Remember that just because your "teacher" is an excellent trumpet player, that doesn't mean he's an excellent teacher.

    Rowuk's advice to play softly is right on the money -- and it really sounds as if you are pushing yourself way too hard to get those high notes. They come with time and with the correct combination of posture, breath control, embouchure strength, musical maturity, and most importantly, with time. Don't get frustrated with what you can't play -- be enamoured of what you *can* play and keep working to get better at that, while working on the basics, and you'll find that slowly but surely your high register will start to happen.

    In the meantime, go ask the faculty trumpet teacher for advice.
  9. cloudnine

    cloudnine Pianissimo User

    Jun 5, 2008
    I don't think I'm stressing out my lips too much. I never go crazy on them and use them until they ache, or anything. I take quite a few breaks in my practice sessions and am careful not to tax them beyond their limits.

    It's definitely a challenge, but I'm up to it. I certainly don't think it's "impossible". Am I at a disadvantage? Absolutely. Just means I have to work harder than the next guy to get where I'm going, and I'm okay with that.

    Therein lies part of the problem, and as my teacher has pointed out, my mind's ahead of my ability on the instrument. That can definitely make for some major frustration, as there's things I know I can execute theoretically but not physically (I suppose that's always the truth, though!)

    I definitely practice every day. I think you're on to something as far as the very, very basics, though. I had a lesson with an excellent player and teacher yesterday and we stuck to what was essentially one exercise for an hour with lots of breaks. By the end, I was learning what it feels like to properly play above the staff and was hitting the occasional high C with reasonable clarity and control. It's just tough wanting to explore all this wonderful new music and material!

    No argument here. It's just not the instrument for me. I've heard great things, jazzy and non, being done on the guitar. I think it's because I began playing it at 15/16 when I was into rock, and when I explored/transitioned into jazz, I didn't like it as much in that context.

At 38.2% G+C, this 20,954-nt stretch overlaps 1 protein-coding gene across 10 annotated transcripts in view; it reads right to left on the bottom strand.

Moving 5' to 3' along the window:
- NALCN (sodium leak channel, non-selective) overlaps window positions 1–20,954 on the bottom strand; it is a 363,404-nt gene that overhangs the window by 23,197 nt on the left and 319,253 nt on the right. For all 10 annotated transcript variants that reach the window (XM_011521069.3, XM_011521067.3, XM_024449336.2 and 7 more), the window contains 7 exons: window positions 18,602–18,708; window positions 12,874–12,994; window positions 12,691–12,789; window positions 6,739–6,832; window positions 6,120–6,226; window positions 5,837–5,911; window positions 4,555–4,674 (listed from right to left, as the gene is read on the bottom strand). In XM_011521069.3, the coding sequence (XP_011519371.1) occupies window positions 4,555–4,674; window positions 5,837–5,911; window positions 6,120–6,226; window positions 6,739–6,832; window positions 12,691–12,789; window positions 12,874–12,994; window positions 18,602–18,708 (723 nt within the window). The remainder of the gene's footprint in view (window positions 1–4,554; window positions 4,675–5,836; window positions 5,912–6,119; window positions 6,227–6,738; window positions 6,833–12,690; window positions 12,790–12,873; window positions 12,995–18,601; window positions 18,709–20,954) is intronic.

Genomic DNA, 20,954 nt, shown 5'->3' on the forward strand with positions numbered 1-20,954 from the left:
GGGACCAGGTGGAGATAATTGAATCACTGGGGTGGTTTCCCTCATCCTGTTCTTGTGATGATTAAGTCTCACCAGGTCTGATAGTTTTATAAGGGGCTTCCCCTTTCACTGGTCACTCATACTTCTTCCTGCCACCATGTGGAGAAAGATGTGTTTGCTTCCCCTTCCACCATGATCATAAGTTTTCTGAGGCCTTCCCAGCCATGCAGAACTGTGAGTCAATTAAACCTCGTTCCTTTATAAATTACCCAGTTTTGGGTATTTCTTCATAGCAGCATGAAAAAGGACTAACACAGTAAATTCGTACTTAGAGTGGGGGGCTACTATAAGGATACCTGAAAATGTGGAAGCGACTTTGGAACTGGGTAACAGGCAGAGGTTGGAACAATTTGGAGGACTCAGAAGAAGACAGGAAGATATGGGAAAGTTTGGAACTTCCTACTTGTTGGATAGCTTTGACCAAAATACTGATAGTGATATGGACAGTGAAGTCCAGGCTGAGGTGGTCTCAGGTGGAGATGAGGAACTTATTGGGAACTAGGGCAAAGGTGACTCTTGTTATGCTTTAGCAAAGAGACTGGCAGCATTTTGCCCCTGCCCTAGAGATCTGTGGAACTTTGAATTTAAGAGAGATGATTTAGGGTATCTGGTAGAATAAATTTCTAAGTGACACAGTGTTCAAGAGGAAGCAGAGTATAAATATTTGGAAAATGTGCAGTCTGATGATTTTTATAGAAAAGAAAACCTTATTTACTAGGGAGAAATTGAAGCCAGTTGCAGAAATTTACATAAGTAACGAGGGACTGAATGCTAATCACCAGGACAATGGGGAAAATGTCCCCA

I definitely make this a focus in practice - not playing ridiculously loudly, a solid mf but with good tone and focus in the sound. Both of my teachers have reminded me of this, and I try to remember it even in the context of jazz orchestra at school.

    My music department is definitely not the most "formal" of departments. We have world-class players on staff, but they're extremely open-minded and receptive. When I e-mailed the head of my department at the beginning of last year and explained my situation, he was very understanding and allowed me to continue the program with trumpet. It didn't hurt that we have a dearth of guitarists and very few trumpet players.

    I took jazz theory with him this year, and he was very pleased with my progress.

    I've performed twice so far in our department's workshop concerts.

    He's the department's teacher, yeah. He's a reasonably good teacher, but unsurprisingly he's used to working with more advanced students. He's been very accommodating, though, so I can't fault him for that. Is he the best teacher in the world? No.

    But I am also taking lessons with another local player who is a prof at the "best/most prestigious" university in the city. He, on the other hand, is an excellent teacher and really knows how to explain basic concepts slowly and succinctly and is very focused on teaching good habits and how it should feel to play properly, moreso than my department's teacher. The only caveats are that he's expensive and his availability is limited.

    I try not to get too frustrated with range issues. After all, 95% of the music is below the G, and it's not like there aren't infinite possibilities in the staff with which to make awesome music and great jazz phrasing with. I'm not obsessed with range, but it's a major roadblock in achieving what I want to do. I'm trying to work with it and around it, ensuring I have good habits down. I know it'll come, but it seems to be slow-going.

    I will focus more on soft playing fluency, though. Thanks to both of you for that.